The Associated Press this week reminded Donald Trump that his former personal attorney, Michael Cohen, directly implicated him in a felony during a recent court appearance. The president responded by insisting that his former lawyer is "lying," adding, in reference to the former vice president of the Trump Organization, "Michael Cohen was a PR person who did small legal work, very small legal work."
As a factual matter, the response plainly wasn't true. But as a political matter, Trump's rhetoric was a timely reminder: if you run into trouble, the president will say he does not know you, even if he does.
The New York Times reported today, for example, on what Trump has begun saying behind the scenes about Mohammed bin Salman in the wake of Saudi Arabia's apparent murder of U.S.-based journalist Jamal Khashoggi.
In conversations with allies, the president has begun to distance himself from Prince Mohammed, 33, saying he barely knows him. And he has played down the relationship that Mr. Kushner has cultivated with the Saudi heir.
As of last week, Trump was only too eager to boast about his "excellent" relationship with officials in Riyadh. This week, the Republican's line is effectively, "Mohammed bin who?" (It's also far too late to downplay the ties between the crown prince and Trump's son-in-law and White House aide, Jared Kushner.)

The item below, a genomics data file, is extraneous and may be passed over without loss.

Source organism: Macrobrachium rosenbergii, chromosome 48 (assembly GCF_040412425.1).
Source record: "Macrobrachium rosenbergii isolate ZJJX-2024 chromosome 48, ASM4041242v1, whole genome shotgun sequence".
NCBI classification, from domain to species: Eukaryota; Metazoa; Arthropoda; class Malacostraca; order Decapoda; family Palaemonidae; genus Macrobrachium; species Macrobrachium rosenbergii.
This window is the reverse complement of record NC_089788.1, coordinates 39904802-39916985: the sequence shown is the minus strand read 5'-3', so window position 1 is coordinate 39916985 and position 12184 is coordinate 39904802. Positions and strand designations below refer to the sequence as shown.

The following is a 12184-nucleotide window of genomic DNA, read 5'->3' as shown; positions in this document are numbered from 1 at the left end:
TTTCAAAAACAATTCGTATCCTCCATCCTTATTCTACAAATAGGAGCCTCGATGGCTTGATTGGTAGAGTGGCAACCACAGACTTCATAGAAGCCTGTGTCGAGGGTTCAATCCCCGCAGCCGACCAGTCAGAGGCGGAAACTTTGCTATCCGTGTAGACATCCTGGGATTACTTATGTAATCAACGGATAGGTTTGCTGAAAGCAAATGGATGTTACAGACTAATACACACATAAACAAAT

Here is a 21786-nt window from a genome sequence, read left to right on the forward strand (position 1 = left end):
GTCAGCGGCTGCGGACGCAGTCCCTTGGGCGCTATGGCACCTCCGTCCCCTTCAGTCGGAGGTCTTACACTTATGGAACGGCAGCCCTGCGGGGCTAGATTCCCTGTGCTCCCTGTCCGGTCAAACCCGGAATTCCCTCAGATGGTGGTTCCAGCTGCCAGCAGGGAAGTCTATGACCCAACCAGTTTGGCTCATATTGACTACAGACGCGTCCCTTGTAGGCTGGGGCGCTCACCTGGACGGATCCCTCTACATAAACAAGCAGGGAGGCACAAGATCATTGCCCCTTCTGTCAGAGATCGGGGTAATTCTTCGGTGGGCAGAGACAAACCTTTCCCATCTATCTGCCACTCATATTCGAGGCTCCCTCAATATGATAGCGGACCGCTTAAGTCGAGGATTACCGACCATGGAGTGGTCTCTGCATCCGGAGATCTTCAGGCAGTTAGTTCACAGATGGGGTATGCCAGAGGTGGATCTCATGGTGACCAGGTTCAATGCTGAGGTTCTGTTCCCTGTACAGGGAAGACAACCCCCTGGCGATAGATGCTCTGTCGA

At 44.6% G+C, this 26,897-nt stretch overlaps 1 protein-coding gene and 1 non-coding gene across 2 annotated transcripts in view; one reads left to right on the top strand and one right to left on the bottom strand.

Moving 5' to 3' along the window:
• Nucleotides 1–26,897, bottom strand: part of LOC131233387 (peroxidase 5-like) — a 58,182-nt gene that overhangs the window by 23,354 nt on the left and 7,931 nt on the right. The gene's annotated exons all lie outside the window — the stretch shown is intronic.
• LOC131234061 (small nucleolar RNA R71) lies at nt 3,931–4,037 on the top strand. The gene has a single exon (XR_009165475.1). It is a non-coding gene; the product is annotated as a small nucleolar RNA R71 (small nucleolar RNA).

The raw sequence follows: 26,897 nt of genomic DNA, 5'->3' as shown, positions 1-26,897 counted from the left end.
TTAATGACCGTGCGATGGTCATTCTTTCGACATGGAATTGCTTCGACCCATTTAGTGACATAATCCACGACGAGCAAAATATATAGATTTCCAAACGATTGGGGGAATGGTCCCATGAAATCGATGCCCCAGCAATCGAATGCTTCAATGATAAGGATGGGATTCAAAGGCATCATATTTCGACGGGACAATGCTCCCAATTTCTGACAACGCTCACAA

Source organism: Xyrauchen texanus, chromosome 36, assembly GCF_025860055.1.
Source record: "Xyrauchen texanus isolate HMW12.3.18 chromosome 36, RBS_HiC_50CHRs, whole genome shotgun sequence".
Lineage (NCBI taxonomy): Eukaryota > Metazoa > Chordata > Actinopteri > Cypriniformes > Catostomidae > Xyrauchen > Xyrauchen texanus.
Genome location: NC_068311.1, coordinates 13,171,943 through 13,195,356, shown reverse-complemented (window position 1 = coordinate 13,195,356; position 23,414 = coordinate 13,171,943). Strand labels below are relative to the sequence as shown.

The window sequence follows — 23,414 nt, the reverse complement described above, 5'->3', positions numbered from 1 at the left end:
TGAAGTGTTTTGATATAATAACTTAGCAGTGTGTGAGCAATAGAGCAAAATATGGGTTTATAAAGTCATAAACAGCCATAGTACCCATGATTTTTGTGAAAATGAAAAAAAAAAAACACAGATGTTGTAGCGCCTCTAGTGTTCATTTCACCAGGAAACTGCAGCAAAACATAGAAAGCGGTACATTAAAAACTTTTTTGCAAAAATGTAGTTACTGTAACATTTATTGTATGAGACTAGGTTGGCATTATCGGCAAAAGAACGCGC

Prince Mohammed has a lot of company on the list of people Trump knows but says he barely knows.
When Paul Manafort was indicted, for example, Trump’s former campaign chairman became some random staffer “who played a very limited role for a very limited amount of time.”
When White House National Security Advisor Michael Flynn was forced to resign in disgrace, Team Trump decided he was “a former Obama administration official” who did some “volunteer” work for the president.
Carter Page was described as someone Trump “does not know.” George Papadopoulos was dismissed as a “coffee boy.” Trump World even tried to downplay its association with Cambridge Analytica, the Trump campaign’s data firm.
No one outside the White House ever takes this rhetoric seriously, but it's nevertheless the first page of Trump's playbook.